DEC Urban Forestry’s Andrea Nieves: Get to Know Her!

As an undergrad, Andrea Nieves worked on aquatic research projects at Hartwick College’s Pine Lake Environmental Campus in Oneonta, NY.

Andrea Nieves is the NYSDEC Environmental Education Assistant in the Urban Forestry program, covering the needs of the Trees for Tribs program as well.

I was born in Charlotte, North Carolina during the hottest summer on record at the time. When I was four, my parents and I moved to Hyde Park, New York—and I’ve been cold ever since. Nevertheless, despite having to always wear layers (even in summer), I’m glad to have grown up in the beautiful Hudson Valley, and not far from the Catskill Mountains.

There was a field near my house growing up that the neighborhood kids had cleverly named “The Field.” It is a very special place with several landmarks, namely “The Tree” and “The Woods.” I tried to spend as much time as possible there, where my friends and I would make up dance routines, catch pretend Pokémon, swing on a makeshift rope swing, and explore.

In my junior year in high school, the year when you’re somehow expected to know what you want to do with the rest of your life (as least so far as to choose a college major), I remembered exploring The Woods, climbing on logs, and exploring the tiny streams. I remembered the confident feeling that I got from knowing where I was, becoming familiar with the forest and recognizing certain features as landmarks: a bent tree, a mossy rock. I decided to major in Biology, and I focused on environmental research.

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Council Member Profile: Arborist & Educator Berna Ticonchuk

Berna in front of a Parrotia persica at the 2019 NY ReLeaf Conference in Rochester.

Arborist Berna Ticonchuk coordinates the Horticulture program at Finger Lakes Community College (FLCC) and teaches the Introduction to Horticulture, Tree Culture and Maintenance, Plant Propagation, and Certified Applicator Training courses.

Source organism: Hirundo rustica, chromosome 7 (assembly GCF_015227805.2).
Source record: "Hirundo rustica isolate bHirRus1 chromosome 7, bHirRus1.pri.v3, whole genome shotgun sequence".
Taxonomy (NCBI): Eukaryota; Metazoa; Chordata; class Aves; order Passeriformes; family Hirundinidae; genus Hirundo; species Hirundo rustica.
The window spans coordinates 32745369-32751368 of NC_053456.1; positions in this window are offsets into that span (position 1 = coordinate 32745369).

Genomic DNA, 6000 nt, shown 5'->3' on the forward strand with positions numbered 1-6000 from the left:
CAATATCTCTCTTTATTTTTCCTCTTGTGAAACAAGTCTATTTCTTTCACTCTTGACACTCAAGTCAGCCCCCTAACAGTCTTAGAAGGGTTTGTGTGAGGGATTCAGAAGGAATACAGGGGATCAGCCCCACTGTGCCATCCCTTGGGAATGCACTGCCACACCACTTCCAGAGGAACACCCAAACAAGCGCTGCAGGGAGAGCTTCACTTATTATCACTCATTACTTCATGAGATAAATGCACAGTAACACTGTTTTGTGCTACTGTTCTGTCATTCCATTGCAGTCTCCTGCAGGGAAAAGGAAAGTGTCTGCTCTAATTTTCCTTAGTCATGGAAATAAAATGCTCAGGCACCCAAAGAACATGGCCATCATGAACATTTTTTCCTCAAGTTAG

Prior to coming to FLCC in 2002, Berna had a 20-year career in public gardens in Rochester and Canandaigua. She brings a wealth of knowledge and professional connections to her FLCC students and to her service on the City of Canandaigua Tree Advisory Board and Sonnenberg Gardens Education Committee.  

 She says, “One of the strengths of our FLCC program is the deep and longstanding connection we have to green industry professionals around the State who we can put students in contact with. That professional networking, along with keeping up with urban forestry research and practice, are the main reasons I go to the ReLeaf Conference and to regional ReLeaf events.”

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DEC Urban & Community Forestry’s Christina McLaughlin–Get to Know Her!

NYSDEC Urban and Community Forestry Volunteer Coordinator Christina McLaughlin travels widely. Last spring, she fed lorikeets at the San Diego Safari Park.

I grew up in Pittsford, outside of Rochester. I was definitely interested in nature from an early age, because my house was in the woods. I spent a lot of time outside catching frogs and snakes and playing in the dirt. By 4th grade, I’d decided I wanted to be a herpetologist and then a marine biologist.

I went to SUNY Oswego for a Zoology degree because of my love of nature and animals and initial plans to be a zookeeper. After working for a few years, I returned to school at the University of Albany to get a master’s in Biodiversity Conservation and Policy in order to return to biology as a career field. My thesis was on landowner knowledge and opinions of invasive species, inspired by my participation in the Capital Mohawk PRISM.